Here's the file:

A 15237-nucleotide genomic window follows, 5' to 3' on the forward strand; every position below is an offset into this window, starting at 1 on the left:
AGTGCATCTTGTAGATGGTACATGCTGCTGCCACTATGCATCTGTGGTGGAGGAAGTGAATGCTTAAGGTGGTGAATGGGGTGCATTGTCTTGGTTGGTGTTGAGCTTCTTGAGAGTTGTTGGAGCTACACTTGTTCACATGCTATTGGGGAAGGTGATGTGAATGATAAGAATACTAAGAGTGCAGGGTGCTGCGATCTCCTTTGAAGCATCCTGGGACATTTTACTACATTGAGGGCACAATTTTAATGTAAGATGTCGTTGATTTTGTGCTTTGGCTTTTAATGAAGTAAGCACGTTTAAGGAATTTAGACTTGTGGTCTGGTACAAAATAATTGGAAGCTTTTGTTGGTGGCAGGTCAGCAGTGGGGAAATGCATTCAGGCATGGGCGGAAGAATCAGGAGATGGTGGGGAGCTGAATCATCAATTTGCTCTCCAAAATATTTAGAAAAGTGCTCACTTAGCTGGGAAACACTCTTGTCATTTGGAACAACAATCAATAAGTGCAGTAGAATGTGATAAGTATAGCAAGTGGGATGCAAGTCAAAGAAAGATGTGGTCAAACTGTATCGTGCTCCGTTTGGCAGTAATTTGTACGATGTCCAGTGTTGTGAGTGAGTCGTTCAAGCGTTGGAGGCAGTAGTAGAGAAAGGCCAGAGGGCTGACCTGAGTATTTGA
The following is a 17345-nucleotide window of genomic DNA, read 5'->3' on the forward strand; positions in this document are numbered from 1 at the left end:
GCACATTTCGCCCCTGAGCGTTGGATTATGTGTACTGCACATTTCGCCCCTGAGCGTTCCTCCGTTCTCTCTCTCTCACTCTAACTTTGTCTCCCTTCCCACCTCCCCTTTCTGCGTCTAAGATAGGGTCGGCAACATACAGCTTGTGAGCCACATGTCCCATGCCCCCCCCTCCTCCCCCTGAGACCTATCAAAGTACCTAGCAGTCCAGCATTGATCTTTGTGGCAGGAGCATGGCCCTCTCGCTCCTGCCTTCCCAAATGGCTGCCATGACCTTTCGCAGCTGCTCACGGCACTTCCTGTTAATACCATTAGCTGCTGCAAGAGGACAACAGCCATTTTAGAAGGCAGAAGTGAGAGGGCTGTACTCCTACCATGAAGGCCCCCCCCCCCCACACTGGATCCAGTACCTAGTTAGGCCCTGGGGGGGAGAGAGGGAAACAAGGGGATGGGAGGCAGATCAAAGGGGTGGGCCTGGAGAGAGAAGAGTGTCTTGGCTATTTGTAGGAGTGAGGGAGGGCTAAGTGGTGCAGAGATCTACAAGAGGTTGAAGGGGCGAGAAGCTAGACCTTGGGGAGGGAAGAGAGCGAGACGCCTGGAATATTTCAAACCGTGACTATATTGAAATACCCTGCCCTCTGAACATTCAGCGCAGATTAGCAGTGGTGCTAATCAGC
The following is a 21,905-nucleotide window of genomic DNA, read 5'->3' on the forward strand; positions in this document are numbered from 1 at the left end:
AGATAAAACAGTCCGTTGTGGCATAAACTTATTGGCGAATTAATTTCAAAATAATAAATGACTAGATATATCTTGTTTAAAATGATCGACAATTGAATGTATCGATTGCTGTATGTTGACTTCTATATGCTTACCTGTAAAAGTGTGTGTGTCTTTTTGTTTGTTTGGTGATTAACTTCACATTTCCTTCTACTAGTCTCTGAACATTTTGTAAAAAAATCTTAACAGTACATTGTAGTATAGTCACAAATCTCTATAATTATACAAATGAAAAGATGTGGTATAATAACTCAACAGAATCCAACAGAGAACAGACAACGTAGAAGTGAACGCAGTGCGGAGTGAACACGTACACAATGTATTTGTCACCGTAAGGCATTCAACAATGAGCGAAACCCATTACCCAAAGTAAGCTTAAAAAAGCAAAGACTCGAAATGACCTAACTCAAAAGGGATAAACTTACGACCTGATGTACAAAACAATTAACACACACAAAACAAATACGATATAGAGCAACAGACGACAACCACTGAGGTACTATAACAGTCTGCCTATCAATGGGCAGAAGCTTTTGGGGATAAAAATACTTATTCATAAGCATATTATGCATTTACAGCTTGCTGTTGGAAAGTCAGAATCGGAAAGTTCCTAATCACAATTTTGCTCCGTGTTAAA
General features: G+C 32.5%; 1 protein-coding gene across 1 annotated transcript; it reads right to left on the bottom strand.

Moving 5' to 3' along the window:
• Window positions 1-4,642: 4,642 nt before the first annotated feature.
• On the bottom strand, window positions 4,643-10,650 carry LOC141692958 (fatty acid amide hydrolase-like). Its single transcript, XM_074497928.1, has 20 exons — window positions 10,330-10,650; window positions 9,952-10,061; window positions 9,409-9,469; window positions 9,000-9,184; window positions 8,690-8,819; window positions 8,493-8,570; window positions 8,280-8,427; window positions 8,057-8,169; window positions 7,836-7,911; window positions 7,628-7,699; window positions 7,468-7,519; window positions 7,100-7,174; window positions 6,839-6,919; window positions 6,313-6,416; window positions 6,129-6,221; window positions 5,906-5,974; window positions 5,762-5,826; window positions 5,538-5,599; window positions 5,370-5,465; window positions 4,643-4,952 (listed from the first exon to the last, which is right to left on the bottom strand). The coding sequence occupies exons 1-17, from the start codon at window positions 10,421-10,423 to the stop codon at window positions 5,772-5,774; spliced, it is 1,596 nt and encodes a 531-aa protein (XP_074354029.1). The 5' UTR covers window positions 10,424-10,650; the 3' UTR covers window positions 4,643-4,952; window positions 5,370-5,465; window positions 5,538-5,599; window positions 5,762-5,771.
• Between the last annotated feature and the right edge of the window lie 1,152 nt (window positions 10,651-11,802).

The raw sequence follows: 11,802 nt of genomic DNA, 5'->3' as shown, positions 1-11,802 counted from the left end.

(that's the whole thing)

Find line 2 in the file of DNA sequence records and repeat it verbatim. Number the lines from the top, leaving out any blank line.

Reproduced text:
AGTGCATCTTGTAGATGGTACATGCTGCTGCCACTATGCATCTGTGGTGGAGGAAGTGAATGCTTAAGGTGGTGAATGGGGTGCATTGTCTTGGTTGGTGTTGAGCTTCTTGAGAGTTGTTGGAGCTACACTTGTTCACATGCTATTGGGGAAGGTGATGTGAATGATAAGAATACTAAGAGTGCAGGGTGCTGCGATCTCCTTTGAAGCATCCTGGGACATTTTACTACATTGAGGGCACAATTTTAATGTAAGATGTCGTTGATTTTGTGCTTTGGCTTTTAATGAAGTAAGCACGTTTAAGGAATTTAGACTTGTGGTCTGGTACAAAATAATTGGAAGCTTTTGTTGGTGGCAGGTCAGCAGTGGGGAAATGCATTCAGGCATGGGCGGAAGAATCAGGAGATGGTGGGGAGCTGAATCATCAATTTGCTCTCCAAAATATTTAGAAAAGTGCTCACTTAGCTGGGAAACACTCTTGTCATTTGGAACAACAATCAATAAGTGCAGTAGAATGTGATAAGTATAGCAAGTGGGATGCAAGTCAAAGAAAGATGTGGTCAAACTGTATCGTGCTCCGTTTGGCAGTAATTTGTACGATGTCCAGTGTTGTGAGTGAGTCGTTCAAGCGTTGGAGGCAGTAGTAGAGAAAGGCCAGAGGGCTGACCTGAGTATTTGA